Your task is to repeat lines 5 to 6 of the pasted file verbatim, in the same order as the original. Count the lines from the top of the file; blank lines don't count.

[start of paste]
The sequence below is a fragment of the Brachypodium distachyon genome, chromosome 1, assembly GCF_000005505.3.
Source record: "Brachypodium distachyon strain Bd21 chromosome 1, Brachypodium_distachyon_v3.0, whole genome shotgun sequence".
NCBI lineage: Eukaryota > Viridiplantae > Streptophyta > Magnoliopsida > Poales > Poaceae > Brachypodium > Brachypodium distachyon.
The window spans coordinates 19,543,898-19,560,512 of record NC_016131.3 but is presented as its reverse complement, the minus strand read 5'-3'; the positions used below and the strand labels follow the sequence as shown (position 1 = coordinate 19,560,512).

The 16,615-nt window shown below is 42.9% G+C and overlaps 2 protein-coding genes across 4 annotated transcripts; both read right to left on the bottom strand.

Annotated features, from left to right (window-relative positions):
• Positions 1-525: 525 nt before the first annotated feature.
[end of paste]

The 16,615-nt window shown below is 42.9% G+C and overlaps 2 protein-coding genes across 4 annotated transcripts; both read right to left on the bottom strand.

Annotated features, from left to right (window-relative positions):